Biology Lessons & Help

Does the thought of learning more about yourself, the world, and all living things excite you? Do you want

to know what you’re made

of and how it functions? Then biology is the subject for you! Biology literally means “the study of life,” so

you’ll gain a much better understanding of how people, other animals, and plants live and support themselves. You can

also gain a better sense of why you have brown

hair or green eyes, or why some peas are green and others are yellow. Check out

our selection below to learn the basics of how nature exists! If you’re looking for personal assistance, check out our community of biology tutors.

Active Transport

Active transport occurs when a solute has to pass through the cell membrane against the concentration gradient.

This process requires energy to move the substance across the membrane. To find out more about how this process

works, read our lesson on active transport!

Animal and Plant Cells

This lesson describes the differences between animal and plant cells. For example, which type of cells has a cell

wall and plastids? If you don’t know, read the lesson to find out the answer and more information about animal and

plant cells!

Cell Cycle

Does anaphase come before or after telophase? Don’t know the answer? Read this lesson on the cell cycle to find

out more about what happens in each step of the cell cycle.

Cell Membrane

The cell membrane gives the cell structure and holds all organelles within the cell. It is made up of a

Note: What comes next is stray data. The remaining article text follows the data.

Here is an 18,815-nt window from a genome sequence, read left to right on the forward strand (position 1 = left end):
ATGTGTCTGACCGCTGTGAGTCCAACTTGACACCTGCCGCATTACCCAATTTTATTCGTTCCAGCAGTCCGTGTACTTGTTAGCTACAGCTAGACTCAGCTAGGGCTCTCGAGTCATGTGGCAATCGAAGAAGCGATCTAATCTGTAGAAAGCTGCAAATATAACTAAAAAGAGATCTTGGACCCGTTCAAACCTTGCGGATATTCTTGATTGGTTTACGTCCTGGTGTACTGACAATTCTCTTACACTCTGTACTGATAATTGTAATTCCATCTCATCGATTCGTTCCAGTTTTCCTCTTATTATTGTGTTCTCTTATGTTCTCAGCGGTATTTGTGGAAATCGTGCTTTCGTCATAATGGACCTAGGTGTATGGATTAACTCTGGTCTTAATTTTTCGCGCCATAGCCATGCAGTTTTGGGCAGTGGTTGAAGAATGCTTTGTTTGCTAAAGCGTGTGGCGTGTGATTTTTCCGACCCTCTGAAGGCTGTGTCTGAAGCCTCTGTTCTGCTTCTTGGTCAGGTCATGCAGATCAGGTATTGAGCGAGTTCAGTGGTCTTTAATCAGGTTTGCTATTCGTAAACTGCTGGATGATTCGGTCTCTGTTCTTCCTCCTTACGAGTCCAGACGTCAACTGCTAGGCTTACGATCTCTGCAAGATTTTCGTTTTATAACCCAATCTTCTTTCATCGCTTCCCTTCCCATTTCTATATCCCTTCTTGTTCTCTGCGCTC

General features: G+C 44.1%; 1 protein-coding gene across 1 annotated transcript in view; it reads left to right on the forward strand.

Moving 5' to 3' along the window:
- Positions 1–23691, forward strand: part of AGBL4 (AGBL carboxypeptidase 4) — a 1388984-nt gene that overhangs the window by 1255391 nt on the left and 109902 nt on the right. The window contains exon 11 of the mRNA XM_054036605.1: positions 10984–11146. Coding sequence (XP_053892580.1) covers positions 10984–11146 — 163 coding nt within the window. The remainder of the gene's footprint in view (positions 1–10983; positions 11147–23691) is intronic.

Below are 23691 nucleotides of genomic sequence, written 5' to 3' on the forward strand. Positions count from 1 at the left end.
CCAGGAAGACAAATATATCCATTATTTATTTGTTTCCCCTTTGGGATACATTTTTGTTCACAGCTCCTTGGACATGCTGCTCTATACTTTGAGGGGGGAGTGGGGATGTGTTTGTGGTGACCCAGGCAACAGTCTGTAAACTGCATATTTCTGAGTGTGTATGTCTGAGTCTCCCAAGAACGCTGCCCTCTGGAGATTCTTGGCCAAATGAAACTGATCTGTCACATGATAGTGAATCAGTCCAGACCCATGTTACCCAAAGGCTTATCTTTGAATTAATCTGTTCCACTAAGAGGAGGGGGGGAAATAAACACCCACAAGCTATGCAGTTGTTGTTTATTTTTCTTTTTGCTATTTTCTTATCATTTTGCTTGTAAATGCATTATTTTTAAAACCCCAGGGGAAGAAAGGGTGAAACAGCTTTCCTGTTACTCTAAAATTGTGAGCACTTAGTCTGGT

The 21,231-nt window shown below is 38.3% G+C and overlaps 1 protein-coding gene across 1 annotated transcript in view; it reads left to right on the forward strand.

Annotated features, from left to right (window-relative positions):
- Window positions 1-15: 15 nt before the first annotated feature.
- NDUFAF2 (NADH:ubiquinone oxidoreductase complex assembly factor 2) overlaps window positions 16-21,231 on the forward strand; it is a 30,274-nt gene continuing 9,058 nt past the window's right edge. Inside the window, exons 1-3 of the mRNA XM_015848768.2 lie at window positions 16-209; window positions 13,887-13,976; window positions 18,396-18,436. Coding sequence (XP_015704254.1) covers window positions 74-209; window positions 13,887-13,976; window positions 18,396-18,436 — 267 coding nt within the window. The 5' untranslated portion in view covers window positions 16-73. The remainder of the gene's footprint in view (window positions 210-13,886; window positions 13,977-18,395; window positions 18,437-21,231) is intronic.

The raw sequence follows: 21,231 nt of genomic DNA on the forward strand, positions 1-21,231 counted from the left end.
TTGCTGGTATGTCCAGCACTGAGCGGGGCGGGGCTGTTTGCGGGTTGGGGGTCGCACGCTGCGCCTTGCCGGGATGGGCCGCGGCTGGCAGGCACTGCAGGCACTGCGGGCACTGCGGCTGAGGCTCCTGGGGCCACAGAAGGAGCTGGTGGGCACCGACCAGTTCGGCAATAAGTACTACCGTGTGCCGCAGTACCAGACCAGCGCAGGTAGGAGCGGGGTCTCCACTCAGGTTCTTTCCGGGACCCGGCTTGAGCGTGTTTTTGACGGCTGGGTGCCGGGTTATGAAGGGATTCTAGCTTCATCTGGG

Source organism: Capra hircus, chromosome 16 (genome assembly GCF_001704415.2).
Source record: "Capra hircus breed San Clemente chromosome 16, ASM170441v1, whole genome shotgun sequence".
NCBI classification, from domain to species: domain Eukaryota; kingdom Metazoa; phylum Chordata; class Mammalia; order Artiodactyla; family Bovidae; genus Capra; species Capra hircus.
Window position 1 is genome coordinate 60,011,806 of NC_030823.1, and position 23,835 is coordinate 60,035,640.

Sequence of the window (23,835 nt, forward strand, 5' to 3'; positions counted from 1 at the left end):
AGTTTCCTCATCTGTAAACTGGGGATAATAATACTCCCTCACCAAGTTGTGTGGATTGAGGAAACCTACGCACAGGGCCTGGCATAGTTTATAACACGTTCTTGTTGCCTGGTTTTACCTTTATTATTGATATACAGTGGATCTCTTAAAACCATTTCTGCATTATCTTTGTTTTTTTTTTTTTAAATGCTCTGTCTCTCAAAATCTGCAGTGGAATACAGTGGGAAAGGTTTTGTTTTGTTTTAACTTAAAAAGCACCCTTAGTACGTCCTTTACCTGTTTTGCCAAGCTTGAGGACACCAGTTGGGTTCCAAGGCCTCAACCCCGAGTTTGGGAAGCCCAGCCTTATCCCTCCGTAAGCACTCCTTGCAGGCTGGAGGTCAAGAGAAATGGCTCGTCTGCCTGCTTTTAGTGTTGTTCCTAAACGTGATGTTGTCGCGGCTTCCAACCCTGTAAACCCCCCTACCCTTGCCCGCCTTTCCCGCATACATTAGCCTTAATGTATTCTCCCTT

phospholipid bilayer, which is a scientific way of saying the membrane is made of phospholipids. Phosopholipids have

phosphate heads and lipid tails. To learn more about the nuances of the cell membrane, read this lesson!

Cell Structure and Function

The cell is the basic unit of life. All organisms are made up of cells, and cells come from other cells through

reproduction. Cells must also get nutrients and excrete waste. Read this lesson for more information on cells!

Cellular Respiration

There are two types of cell respiration: aerobic and anaerobic. Each begins with glycolysis but goes through a

different process after glycolysis is complete. For more information about how each type of respiration works, read

this lesson on cellular respiration!

Endocytosis and Exocytosis

The two types of bulk transport (that is, transport that allows proteins and polysaccharides in or out of the

cell) are endocytosis and exocytosis. In exocytosis, materials are pushed out of the cell via secretion. In

endocytosis, materials move into the cell. Read on for more specifics about endocytosis and exocytosis!


Evolution is the change in hereditary trains in a population over time. This lesson covers the mechanisms of

evolution as well as the results of evolution. After reading this lesson, test your understanding with a short quiz

on evolution!

Facilitated Diffusion

Facilitated diffusion is a method of passive transport that specifically serves large molecules, like glucose.

It’s performed by various proteins embedded in the cell membrane. For more specifics on facilitated diffusion, read

this lesson!

Genetics Overview

Genetics is the study of genes, which are units that encode genetic characteristics. The genetic code is encoded

on chromosomes, which are passed from generation to generation. Read more about genetics to find out how we inherit